Scratch a “Liberal,” find a Fascist: The Case of Barbara Boxer
freedominourtime.blogspot.com | Dec 20, 2012
“Is it not part of the national defense to make sure that your children are safe?” Boxer asked during a Capitol Hill press conference in the misguided belief that this content-free trope somehow constituted compelling wisdom.
She blithely stated that her proposal wouldn’t be a violation of the Posse Comitatus Act (which was supposed to prevent the domestic use of the military for the purpose of law enforcement) because it would allow governors to re-purpose troops who are already being used for drug interdiction operations. That is to say, the militarization of schools wouldn’t constitute a new Posse Comitatus violation, but rather expand on an existing one.
Boxer’s proposal to militarize the schools could have been taken directly from “The Origins of the American Military Coup of 2012,” a terrifyingly prescient essay published twenty years ago in Parameters, the journal of the U.S. Army War College by military historian Charles J. Dunlap. This glimpse of a dystopian future takes the form of a long letter written by an officer awaiting execution as a traitor to the junta that has seized control over the United States in the wake of military disasters abroad and socio-economic turmoil at home.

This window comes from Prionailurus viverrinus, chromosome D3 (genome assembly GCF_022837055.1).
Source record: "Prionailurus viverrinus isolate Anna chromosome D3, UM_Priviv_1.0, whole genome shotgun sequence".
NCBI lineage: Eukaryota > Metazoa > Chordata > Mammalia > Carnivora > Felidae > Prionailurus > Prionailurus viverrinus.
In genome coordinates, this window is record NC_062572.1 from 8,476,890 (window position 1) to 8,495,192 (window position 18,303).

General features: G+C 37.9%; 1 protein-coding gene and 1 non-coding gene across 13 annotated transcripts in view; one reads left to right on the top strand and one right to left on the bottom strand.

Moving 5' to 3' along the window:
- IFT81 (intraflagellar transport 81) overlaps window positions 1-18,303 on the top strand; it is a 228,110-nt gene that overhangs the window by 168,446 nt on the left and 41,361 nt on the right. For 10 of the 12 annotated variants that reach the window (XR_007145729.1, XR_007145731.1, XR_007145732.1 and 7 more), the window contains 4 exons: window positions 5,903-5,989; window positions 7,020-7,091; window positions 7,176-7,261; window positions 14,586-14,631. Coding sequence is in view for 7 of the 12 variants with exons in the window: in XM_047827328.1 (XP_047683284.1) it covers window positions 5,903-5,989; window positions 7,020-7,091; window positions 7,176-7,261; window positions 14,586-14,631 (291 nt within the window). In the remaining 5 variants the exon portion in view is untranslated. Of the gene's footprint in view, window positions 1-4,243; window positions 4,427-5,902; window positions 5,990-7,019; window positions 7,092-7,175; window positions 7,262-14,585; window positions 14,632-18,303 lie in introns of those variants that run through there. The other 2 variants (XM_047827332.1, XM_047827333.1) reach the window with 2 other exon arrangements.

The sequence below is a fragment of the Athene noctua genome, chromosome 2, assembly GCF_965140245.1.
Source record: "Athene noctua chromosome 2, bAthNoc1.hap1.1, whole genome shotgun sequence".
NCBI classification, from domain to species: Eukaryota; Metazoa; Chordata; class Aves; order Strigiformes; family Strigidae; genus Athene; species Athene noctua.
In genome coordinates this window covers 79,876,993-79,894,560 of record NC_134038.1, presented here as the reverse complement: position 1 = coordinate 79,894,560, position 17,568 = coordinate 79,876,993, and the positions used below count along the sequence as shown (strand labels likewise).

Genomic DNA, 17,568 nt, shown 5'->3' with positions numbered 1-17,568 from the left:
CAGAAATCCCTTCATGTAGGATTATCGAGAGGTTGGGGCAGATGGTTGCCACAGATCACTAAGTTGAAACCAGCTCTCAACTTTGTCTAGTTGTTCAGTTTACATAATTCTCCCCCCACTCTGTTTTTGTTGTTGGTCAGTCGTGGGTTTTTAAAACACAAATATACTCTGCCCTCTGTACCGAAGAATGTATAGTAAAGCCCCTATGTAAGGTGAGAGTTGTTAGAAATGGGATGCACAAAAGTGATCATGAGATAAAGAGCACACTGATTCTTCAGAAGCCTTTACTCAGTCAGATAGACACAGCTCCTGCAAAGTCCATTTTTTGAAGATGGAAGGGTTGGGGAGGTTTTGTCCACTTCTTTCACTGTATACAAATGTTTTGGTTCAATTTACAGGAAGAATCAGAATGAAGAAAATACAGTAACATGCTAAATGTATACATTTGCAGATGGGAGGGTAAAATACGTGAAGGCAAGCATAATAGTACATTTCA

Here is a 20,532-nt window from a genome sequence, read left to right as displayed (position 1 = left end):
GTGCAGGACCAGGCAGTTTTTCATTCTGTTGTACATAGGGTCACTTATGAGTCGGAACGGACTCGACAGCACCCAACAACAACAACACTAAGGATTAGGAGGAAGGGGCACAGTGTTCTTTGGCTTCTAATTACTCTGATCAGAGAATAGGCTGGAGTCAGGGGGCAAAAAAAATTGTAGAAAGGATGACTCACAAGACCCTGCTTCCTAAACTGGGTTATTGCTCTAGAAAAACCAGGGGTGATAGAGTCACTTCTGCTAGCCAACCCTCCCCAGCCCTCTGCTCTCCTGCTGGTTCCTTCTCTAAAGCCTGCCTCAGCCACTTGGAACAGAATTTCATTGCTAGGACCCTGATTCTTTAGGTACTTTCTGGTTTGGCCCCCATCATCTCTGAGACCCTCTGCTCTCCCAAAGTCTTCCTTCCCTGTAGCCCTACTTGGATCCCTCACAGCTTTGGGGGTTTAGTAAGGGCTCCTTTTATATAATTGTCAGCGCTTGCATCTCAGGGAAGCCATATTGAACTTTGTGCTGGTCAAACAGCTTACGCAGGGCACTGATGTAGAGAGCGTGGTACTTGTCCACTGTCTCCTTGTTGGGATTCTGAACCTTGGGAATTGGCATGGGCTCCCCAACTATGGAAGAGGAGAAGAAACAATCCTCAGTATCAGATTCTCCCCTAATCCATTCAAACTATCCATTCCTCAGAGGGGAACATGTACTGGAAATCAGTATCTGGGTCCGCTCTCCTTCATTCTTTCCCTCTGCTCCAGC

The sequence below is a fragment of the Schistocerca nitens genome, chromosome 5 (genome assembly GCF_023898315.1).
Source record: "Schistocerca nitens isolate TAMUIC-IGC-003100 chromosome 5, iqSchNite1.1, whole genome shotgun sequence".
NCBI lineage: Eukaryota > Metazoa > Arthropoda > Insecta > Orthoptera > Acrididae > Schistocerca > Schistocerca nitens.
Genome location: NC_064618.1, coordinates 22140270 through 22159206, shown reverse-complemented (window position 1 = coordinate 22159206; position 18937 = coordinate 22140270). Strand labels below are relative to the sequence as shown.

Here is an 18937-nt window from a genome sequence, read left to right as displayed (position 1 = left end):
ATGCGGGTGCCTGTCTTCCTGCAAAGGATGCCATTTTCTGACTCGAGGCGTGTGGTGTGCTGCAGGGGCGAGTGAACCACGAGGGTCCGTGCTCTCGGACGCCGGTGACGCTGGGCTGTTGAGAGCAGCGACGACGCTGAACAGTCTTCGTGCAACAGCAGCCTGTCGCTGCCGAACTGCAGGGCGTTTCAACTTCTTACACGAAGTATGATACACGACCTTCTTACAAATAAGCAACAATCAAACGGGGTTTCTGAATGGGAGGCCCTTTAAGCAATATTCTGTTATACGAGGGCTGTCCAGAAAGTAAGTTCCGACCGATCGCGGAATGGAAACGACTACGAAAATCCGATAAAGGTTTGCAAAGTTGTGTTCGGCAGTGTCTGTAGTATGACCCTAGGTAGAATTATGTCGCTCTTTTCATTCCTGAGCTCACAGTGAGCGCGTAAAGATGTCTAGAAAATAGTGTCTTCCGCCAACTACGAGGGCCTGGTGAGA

“It wasn’t any single cause that led us to this point,” writes the condemned patriot to a friend. “It was instead a combination of several different developments, the beginnings of which were evident in 1992.” Rather than de-mobilizing at the end of the Cold War, the ruling establishment expanded the military’s mission overseas and made it an even more pervasive presence at home.
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Military personnel became “an adjunct to all police forces in the country,” the officer recalls; social and economic problems were redefined as “national security” issues and brought under the military’s area of responsibility. This is how uniformed military personnel became ubiquitous: People became accustomed to the sight of “uniformed military personnel patrolling their neighborhood…. Even the youngest citizens were co-opted…. [We have] an entire generation of young people who have grown up comfortable with the sight of military personnel patrolling their streets and teaching in their classrooms.”
There is a sense in which Boxer’s proposal is redundant, since armed “warriors” are already deployed in countless schools nation-wide: They are called “resource officers,” but they are taught to perceive themselves as front-line troops on a combat footing.